Steven Wright focused his discussion on “Economic Readjustment in Qatar after the Blockade.” Wright highlighted five areas of potential research. To start, the shifting trade flows and changing economic linkages that have occurred since the rupture in regional relations need further examination. Wright asked: How has the loss of 40 percent of imports previously coming through Saudi Arabia and the UAE been addressed by Qatar? There was a spike in trade with Iran at the beginning of the blockade, as Qatar tried to quickly find new means of addressing its need for critical imports, particularly in food and agricultural products. However, more recently the percentage of trade between the two states has dipped to even lower than what it was before the blockade. New trade relations have been formed with a number of African and Asian countries, and the shift away from Iran may well be due to deliberate political considerations and a calculated desire of the Qatari leadership to limit its reliance Iran.
Also important, according to Wright, are the significant changes in the energy sector since the blockade, most noticeably in the behavior of the large state-owned oil and gas companies. Wright suggested that since the GCC crisis began, there has been an intensification in the role of Qatar Petroleum, and in particular its subsidiary Qatar Gas, in actively undertaking international engagements and building partnerships with international energy companies. These new developments, and how they impact Qatar’s long-term energy policy, can benefit from deeper examination.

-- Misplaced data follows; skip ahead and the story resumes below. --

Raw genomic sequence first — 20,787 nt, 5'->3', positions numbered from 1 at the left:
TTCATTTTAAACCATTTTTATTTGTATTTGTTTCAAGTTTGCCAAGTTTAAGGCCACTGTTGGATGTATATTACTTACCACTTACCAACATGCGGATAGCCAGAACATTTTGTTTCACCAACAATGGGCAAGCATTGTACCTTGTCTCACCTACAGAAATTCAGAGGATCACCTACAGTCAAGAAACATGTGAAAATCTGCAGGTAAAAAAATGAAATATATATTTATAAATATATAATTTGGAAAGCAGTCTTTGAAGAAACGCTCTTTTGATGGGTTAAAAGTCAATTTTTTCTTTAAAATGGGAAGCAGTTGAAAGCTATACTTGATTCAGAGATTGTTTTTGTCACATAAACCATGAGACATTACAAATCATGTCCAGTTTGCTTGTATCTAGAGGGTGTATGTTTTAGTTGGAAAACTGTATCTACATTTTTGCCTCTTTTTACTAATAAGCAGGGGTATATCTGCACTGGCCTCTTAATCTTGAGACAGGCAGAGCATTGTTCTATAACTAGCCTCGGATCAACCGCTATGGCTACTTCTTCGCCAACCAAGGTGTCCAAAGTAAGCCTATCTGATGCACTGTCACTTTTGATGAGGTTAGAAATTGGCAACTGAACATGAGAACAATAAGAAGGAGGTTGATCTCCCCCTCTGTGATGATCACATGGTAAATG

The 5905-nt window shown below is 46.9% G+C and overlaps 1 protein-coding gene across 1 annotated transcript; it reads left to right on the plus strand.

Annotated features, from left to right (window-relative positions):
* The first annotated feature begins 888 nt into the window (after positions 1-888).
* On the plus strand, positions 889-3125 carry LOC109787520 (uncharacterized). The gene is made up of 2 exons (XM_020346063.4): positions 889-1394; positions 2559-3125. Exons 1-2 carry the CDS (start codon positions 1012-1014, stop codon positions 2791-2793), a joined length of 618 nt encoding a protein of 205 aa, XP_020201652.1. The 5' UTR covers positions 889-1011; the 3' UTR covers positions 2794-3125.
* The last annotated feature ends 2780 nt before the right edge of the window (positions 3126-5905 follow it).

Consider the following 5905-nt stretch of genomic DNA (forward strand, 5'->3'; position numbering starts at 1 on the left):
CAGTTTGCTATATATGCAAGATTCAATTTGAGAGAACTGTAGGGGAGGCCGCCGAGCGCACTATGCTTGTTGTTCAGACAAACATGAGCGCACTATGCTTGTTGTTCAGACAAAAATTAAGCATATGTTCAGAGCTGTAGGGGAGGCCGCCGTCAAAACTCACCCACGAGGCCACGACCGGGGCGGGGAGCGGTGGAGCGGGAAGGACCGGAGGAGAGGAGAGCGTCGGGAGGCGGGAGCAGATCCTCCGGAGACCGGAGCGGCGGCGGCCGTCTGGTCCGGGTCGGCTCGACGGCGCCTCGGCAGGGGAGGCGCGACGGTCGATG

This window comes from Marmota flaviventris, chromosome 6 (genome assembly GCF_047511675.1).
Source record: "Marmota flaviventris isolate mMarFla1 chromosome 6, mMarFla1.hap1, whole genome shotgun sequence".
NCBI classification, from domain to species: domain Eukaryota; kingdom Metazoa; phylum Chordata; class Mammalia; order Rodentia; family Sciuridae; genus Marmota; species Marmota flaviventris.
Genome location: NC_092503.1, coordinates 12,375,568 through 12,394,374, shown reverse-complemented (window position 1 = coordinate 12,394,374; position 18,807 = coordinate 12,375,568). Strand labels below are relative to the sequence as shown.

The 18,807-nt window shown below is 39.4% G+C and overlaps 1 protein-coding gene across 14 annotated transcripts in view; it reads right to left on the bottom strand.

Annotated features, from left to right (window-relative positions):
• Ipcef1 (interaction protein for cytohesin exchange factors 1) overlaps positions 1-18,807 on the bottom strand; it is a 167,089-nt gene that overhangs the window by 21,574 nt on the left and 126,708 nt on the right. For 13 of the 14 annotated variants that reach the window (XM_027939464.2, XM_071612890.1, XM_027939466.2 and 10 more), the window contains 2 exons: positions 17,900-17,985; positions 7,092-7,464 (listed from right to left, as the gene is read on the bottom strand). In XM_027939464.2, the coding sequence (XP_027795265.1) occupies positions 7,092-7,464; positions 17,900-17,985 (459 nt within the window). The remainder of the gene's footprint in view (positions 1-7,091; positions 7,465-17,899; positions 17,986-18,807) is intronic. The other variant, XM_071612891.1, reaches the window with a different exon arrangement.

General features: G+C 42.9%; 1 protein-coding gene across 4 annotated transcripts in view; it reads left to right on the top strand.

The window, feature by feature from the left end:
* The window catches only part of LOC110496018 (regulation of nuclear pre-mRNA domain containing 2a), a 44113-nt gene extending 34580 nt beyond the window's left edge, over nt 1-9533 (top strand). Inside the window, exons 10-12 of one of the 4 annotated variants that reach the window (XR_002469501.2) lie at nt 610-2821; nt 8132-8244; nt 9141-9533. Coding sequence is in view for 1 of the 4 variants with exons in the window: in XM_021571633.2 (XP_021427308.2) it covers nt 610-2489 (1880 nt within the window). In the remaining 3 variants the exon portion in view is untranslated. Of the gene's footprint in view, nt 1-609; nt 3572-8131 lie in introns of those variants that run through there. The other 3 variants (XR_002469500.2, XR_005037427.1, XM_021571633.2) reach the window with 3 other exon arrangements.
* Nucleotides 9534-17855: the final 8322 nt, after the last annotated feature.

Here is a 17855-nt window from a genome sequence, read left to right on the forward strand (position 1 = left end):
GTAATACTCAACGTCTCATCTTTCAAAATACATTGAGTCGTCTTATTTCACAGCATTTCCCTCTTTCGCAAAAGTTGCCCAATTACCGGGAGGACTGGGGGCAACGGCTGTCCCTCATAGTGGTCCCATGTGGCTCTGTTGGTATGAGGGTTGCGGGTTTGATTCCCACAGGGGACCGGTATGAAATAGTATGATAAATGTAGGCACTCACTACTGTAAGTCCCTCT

Since the start of the crisis, Wright maintained, a strong narrative has appeared in Qatar around the need to develop self-sufficiency and to more actively involve the private sector towards this goal. Since the blockade, great emphasis has been placed on achieving self-sufficiency and security in food and agriculture. Two years on since the blockade, Qatar is now a net exporter of poultry products. Also, there has been a considerable upsurge in company registration in Qatar’s financial center. Wright proposed that there is a need to study whether this increase indicates anything significant.
Wright’s final point revolved around the question of how the Qatari economy has adjusted to the attack on the country’s currency? Following the blockade, there was threats of war, but a more significant threat was that of debasing the currency. However, Qatar has a strong credit rating, and there was a massive upsurge in the bond market, which made it easier for the country to secure its currency. Lastly, in-depth analysis of Qatar’s logistical supply management during the blockade merits further study.